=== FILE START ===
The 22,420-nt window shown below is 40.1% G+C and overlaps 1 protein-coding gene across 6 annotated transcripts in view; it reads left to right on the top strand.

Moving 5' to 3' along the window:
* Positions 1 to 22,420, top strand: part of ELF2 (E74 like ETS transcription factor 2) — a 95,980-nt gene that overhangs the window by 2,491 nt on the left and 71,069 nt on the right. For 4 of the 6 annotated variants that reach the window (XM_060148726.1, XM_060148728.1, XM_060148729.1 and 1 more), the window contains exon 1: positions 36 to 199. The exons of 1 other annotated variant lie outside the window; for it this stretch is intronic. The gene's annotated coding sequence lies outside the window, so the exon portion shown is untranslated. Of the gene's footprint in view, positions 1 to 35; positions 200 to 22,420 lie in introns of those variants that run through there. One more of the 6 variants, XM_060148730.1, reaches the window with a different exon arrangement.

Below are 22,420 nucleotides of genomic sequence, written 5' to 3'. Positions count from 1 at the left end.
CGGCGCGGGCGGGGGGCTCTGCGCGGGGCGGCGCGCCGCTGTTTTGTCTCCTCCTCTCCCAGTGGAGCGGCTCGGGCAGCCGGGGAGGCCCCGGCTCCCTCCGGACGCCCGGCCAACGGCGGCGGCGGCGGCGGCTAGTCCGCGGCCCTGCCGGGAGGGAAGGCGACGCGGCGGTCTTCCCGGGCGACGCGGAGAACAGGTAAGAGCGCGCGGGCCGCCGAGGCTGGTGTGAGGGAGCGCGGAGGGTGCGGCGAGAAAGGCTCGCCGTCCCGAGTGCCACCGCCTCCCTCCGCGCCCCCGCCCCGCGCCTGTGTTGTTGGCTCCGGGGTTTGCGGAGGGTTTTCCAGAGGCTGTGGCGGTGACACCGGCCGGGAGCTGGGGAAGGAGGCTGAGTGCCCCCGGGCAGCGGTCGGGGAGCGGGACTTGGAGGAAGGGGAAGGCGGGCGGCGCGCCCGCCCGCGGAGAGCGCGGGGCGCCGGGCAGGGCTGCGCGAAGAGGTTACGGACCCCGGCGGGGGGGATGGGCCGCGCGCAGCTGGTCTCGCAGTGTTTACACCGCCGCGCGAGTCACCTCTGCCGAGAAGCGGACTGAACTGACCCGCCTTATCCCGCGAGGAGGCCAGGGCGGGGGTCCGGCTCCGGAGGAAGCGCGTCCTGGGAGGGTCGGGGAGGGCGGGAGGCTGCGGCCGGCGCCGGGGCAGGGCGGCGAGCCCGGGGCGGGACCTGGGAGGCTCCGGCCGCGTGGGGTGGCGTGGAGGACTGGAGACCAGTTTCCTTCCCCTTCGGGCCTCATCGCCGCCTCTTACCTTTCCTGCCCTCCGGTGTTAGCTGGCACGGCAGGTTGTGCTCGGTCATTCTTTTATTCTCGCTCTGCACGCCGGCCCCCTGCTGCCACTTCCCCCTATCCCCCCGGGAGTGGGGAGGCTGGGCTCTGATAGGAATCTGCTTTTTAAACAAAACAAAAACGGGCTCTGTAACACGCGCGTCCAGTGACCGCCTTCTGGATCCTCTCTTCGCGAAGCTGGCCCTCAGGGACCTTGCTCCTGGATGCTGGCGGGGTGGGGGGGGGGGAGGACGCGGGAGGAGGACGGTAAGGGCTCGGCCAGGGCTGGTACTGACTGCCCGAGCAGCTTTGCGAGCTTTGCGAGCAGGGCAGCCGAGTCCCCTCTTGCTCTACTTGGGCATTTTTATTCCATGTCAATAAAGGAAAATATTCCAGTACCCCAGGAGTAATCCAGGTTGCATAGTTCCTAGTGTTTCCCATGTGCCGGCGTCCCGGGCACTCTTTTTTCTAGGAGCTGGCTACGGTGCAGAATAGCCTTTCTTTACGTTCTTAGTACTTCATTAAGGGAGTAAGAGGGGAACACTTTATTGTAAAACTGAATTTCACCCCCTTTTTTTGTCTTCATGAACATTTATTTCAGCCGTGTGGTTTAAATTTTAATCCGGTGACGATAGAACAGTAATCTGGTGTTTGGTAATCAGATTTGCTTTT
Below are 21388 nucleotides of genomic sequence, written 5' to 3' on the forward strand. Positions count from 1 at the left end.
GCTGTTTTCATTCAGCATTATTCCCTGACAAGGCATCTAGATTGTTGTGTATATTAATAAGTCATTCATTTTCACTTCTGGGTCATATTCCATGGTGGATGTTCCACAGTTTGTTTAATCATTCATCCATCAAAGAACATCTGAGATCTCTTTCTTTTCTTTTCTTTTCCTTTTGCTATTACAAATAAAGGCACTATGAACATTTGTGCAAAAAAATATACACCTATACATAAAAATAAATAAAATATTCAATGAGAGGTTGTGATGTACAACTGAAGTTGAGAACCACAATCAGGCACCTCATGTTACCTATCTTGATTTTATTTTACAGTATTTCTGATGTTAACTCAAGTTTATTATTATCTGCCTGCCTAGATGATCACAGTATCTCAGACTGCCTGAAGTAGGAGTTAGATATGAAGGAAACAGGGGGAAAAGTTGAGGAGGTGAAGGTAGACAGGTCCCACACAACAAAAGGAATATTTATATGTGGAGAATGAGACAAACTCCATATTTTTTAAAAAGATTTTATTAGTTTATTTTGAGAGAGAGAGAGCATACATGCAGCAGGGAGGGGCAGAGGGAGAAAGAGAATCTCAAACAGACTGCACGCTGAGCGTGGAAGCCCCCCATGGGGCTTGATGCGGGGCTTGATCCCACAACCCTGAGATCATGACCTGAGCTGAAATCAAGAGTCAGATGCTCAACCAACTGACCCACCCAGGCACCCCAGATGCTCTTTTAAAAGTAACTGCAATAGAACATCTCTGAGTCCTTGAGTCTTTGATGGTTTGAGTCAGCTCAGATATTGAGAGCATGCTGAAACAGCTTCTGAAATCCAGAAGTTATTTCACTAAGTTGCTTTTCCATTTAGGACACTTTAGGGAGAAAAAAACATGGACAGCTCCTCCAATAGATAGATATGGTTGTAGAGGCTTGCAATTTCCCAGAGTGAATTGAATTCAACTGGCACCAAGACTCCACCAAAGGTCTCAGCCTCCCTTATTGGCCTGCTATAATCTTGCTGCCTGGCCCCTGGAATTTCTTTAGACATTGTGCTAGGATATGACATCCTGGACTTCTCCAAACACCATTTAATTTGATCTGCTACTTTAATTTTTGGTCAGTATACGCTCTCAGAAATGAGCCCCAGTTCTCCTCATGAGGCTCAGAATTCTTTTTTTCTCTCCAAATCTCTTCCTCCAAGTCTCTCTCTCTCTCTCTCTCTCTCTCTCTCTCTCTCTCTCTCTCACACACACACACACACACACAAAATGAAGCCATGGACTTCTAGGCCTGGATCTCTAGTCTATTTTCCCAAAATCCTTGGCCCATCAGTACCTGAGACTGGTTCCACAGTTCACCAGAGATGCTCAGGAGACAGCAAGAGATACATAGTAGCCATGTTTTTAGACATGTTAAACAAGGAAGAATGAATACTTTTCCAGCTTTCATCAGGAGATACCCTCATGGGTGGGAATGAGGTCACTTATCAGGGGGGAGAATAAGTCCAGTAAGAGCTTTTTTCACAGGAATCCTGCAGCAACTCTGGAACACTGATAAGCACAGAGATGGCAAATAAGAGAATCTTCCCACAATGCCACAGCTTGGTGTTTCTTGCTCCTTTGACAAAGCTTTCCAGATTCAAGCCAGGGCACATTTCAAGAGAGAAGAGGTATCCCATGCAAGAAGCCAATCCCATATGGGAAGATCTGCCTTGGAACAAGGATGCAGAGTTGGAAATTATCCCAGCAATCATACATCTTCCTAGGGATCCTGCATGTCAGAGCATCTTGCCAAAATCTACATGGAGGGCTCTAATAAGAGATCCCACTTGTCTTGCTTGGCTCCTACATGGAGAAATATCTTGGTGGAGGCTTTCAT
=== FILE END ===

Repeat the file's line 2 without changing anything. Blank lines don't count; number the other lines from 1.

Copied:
Moving 5' to 3' along the window: